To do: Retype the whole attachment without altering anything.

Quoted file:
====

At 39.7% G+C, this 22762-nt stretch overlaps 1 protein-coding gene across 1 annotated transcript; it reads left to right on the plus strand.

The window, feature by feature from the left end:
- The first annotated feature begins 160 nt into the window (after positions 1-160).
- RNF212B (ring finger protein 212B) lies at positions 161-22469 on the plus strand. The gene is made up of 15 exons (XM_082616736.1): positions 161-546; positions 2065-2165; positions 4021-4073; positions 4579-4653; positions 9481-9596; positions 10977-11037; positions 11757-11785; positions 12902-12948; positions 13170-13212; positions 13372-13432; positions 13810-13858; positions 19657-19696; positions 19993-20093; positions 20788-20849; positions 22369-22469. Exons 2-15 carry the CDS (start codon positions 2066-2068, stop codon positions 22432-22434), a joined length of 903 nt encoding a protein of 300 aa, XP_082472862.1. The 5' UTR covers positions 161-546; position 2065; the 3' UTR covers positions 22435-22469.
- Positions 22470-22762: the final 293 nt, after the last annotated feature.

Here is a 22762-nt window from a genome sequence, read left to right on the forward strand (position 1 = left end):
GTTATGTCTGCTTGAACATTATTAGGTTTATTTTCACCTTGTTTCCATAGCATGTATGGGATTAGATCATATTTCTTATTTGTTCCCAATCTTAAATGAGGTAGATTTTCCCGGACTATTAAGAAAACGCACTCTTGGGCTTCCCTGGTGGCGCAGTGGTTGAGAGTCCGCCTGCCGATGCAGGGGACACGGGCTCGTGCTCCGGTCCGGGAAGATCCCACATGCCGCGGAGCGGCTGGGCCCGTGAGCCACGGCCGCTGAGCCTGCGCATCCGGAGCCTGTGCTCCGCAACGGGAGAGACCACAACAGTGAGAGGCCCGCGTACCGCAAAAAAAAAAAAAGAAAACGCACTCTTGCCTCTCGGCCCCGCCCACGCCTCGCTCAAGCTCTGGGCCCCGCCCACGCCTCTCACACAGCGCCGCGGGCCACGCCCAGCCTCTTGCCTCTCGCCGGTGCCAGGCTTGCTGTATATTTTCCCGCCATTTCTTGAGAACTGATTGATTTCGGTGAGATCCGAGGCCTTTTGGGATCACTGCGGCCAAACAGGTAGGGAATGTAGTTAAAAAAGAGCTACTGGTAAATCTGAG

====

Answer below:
At 39.7% G+C, this 22762-nt stretch overlaps 1 protein-coding gene across 1 annotated transcript; it reads left to right on the plus strand.

The window, feature by feature from the left end:
- The first annotated feature begins 160 nt into the window (after positions 1-160).
- RNF212B (ring finger protein 212B) lies at positions 161-22469 on the plus strand. The gene is made up of 15 exons (XM_082616736.1): positions 161-546; positions 2065-2165; positions 4021-4073; positions 4579-4653; positions 9481-9596; positions 10977-11037; positions 11757-11785; positions 12902-12948; positions 13170-13212; positions 13372-13432; positions 13810-13858; positions 19657-19696; positions 19993-20093; positions 20788-20849; positions 22369-22469. Exons 2-15 carry the CDS (start codon positions 2066-2068, stop codon positions 22432-22434), a joined length of 903 nt encoding a protein of 300 aa, XP_082472862.1. The 5' UTR covers positions 161-546; position 2065; the 3' UTR covers positions 22435-22469.
- Positions 22470-22762: the final 293 nt, after the last annotated feature.

Here is a 22762-nt window from a genome sequence, read left to right on the forward strand (position 1 = left end):
GTTATGTCTGCTTGAACATTATTAGGTTTATTTTCACCTTGTTTCCATAGCATGTATGGGATTAGATCATATTTCTTATTTGTTCCCAATCTTAAATGAGGTAGATTTTCCCGGACTATTAAGAAAACGCACTCTTGGGCTTCCCTGGTGGCGCAGTGGTTGAGAGTCCGCCTGCCGATGCAGGGGACACGGGCTCGTGCTCCGGTCCGGGAAGATCCCACATGCCGCGGAGCGGCTGGGCCCGTGAGCCACGGCCGCTGAGCCTGCGCATCCGGAGCCTGTGCTCCGCAACGGGAGAGACCACAACAGTGAGAGGCCCGCGTACCGCAAAAAAAAAAAAAGAAAACGCACTCTTGCCTCTCGGCCCCGCCCACGCCTCGCTCAAGCTCTGGGCCCCGCCCACGCCTCTCACACAGCGCCGCGGGCCACGCCCAGCCTCTTGCCTCTCGCCGGTGCCAGGCTTGCTGTATATTTTCCCGCCATTTCTTGAGAACTGATTGATTTCGGTGAGATCCGAGGCCTTTTGGGATCACTGCGGCCAAACAGGTAGGGAATGTAGTTAAAAAAGAGCTACTGGTAAATCTGAG